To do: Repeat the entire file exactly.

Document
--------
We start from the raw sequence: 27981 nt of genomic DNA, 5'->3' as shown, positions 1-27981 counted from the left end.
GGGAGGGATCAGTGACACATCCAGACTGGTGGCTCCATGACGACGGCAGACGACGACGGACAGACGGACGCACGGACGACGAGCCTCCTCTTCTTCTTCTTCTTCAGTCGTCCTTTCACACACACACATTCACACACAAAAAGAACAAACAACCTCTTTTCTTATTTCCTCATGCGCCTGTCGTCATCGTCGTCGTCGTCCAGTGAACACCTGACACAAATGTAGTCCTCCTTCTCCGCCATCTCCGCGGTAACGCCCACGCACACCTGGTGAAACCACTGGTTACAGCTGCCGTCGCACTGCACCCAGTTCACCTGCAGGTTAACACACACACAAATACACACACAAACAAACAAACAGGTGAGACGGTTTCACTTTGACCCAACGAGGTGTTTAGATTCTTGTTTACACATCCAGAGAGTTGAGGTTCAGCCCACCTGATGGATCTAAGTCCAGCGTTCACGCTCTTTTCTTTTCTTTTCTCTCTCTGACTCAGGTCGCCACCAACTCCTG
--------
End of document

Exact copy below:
We start from the raw sequence: 27981 nt of genomic DNA, 5'->3' as shown, positions 1-27981 counted from the left end.
GGGAGGGATCAGTGACACATCCAGACTGGTGGCTCCATGACGACGGCAGACGACGACGGACAGACGGACGCACGGACGACGAGCCTCCTCTTCTTCTTCTTCTTCAGTCGTCCTTTCACACACACACATTCACACACAAAAAGAACAAACAACCTCTTTTCTTATTTCCTCATGCGCCTGTCGTCATCGTCGTCGTCGTCCAGTGAACACCTGACACAAATGTAGTCCTCCTTCTCCGCCATCTCCGCGGTAACGCCCACGCACACCTGGTGAAACCACTGGTTACAGCTGCCGTCGCACTGCACCCAGTTCACCTGCAGGTTAACACACACACAAATACACACACAAACAAACAAACAGGTGAGACGGTTTCACTTTGACCCAACGAGGTGTTTAGATTCTTGTTTACACATCCAGAGAGTTGAGGTTCAGCCCACCTGATGGATCTAAGTCCAGCGTTCACGCTCTTTTCTTTTCTTTTCTCTCTCTGACTCAGGTCGCCACCAACTCCTG